During the late 1960s and early 1970s, many single-sex colleges across the country began to consider transitioning into coeducational institutions. In 1969, Bowdoin became one of twelve colleges to participate in a Twelve College Exchange program that allowed male and female students to spend a semester to a full year studying at a college from which their sex had previously been excluded. Through the exchange program, the colleges involved hoped to learn more about the changes that would occur and the new facilities and/or provisions that would be necessary for the admission of predominantly female students, but in general, students of the opposite sex. Bowdoin considered and evaluated the many modifications required as a result of women’s potential admission by forming various sub-committees within, for example, the Committee on Preparatory Schools and Admissions, the Committee on Student life, and notably, within the Curriculum and Education Policy Committee (C.E.P.).
The report presented here (Document, SW, 31) is from the C.E.P. subcommittee on Coeducation. It addresses the general and specific curricular implications the entrance of women to Bowdoin could have based on the subcommittee’s reviews of “extensive reports prepared by the faculty and administrative groups at Kenyon, Vassar, Wesleyan, Williams, and Yale,” institutions that were all coeducational by 1970 and some of whom were members of the College Exchange.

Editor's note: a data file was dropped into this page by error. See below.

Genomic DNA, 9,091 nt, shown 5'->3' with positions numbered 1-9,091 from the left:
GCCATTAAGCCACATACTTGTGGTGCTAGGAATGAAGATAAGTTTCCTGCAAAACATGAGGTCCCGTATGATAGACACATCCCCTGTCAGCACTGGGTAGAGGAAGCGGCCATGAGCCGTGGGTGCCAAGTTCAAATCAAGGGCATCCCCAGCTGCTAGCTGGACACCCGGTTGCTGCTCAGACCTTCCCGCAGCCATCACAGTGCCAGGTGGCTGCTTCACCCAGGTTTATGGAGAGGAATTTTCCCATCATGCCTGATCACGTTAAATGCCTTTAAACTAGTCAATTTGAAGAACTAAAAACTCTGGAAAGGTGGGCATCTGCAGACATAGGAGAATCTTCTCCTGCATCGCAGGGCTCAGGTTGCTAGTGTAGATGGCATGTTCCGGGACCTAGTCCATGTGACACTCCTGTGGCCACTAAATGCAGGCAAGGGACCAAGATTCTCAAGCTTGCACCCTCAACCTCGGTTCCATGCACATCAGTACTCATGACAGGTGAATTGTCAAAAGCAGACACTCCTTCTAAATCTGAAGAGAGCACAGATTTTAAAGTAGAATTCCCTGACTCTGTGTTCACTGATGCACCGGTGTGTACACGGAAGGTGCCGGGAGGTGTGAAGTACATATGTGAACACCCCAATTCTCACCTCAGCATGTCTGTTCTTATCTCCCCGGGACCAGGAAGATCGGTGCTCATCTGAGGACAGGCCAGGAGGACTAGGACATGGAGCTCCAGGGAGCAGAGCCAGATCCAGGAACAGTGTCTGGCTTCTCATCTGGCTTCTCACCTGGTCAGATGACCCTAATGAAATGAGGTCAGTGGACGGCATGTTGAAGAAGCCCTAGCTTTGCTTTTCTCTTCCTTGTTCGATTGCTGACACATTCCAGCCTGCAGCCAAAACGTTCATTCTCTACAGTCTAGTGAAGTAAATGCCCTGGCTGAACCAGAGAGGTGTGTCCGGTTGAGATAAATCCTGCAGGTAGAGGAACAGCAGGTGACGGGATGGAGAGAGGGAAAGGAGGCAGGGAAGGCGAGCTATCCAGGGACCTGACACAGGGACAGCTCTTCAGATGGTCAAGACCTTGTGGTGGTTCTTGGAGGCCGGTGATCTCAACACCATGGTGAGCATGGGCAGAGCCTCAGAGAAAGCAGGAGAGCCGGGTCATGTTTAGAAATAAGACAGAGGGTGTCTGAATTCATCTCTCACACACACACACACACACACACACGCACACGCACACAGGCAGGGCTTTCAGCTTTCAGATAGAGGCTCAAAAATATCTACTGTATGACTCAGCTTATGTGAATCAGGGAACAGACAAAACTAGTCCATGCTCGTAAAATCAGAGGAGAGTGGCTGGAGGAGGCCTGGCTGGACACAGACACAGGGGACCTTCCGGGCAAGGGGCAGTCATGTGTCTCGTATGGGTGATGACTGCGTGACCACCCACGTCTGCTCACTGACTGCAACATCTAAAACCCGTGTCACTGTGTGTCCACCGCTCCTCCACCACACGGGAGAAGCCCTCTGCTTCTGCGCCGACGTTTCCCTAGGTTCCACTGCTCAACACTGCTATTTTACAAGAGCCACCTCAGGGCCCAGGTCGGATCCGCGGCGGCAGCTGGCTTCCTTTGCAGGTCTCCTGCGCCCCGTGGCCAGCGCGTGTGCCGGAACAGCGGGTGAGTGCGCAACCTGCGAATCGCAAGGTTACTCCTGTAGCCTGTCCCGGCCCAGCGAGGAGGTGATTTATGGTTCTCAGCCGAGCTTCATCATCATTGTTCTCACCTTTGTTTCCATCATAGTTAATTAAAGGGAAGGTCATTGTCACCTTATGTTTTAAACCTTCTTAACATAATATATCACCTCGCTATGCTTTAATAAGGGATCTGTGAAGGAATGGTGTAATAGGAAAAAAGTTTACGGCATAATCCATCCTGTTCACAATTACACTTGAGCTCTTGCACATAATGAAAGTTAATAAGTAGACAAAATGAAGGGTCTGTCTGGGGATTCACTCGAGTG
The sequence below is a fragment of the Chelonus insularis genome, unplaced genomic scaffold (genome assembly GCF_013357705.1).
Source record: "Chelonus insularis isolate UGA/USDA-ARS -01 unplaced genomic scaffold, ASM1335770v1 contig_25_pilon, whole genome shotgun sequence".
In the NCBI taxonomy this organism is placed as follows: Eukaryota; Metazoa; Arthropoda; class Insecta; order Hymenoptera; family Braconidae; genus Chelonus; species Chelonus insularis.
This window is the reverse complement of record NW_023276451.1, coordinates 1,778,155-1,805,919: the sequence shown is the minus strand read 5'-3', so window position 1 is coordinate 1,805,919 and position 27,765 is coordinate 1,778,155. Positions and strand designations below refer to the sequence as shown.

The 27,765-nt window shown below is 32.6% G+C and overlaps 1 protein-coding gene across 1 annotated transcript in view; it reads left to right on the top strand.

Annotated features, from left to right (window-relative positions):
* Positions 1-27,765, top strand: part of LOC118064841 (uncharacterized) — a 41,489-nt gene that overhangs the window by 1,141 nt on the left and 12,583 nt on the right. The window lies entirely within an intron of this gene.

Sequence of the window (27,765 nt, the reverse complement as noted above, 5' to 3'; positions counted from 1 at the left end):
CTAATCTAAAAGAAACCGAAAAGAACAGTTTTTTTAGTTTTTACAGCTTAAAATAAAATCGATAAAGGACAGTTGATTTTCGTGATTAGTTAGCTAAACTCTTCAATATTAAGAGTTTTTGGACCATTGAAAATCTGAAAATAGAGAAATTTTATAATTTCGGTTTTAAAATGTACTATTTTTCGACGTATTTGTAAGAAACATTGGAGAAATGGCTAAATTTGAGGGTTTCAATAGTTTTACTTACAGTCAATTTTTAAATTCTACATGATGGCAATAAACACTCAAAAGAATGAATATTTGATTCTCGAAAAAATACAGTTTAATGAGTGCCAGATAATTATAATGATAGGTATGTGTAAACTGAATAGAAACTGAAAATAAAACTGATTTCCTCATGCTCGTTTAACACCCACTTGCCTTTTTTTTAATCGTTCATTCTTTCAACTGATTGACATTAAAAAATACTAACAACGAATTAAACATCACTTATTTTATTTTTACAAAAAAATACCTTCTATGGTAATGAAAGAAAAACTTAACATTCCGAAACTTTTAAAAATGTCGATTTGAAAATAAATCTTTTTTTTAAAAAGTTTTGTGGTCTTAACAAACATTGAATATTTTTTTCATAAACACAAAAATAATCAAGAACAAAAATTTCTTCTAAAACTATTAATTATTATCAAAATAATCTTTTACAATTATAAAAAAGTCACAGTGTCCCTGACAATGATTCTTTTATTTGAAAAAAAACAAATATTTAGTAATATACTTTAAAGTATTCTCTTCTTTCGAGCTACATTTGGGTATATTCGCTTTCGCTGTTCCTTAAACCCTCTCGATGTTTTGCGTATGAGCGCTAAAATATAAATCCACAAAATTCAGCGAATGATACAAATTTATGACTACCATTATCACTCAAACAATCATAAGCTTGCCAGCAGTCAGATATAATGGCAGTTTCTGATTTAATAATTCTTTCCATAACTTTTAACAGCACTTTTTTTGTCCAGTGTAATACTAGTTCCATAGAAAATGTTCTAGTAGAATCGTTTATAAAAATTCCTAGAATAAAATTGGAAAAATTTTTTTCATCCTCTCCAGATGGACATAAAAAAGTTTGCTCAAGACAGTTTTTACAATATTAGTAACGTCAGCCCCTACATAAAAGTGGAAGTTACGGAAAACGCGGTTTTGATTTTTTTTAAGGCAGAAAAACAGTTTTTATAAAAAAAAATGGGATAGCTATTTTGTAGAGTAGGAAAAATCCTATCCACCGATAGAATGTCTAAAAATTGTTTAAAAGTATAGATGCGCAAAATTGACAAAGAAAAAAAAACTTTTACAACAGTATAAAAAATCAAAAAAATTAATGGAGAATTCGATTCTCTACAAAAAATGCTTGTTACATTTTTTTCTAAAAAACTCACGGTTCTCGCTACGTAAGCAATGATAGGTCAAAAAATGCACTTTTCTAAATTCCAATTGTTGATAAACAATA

According to this report, the C.E.P. subcommittee on Coeducation favored the admission of women to Bowdoin, asserting that women, “as students and as faculty” would “improve and enrich the cultural and intellectual climate of the College.” With regards to curricular implications, the subcommittee claims that, despite the finding that “girls do not necessarily ‘bunch up’ in the humanities courses and avoid the natural sciences,” it still might be necessary to give “wider offerings in music, art, and languages” and provide an “extension of the offerings in psychology to meet the interests of women in child development and clinical psychology.” In addition, they state that greater demands may be made on the faculty based on the evidence that “academically able women” are often very interested in independent study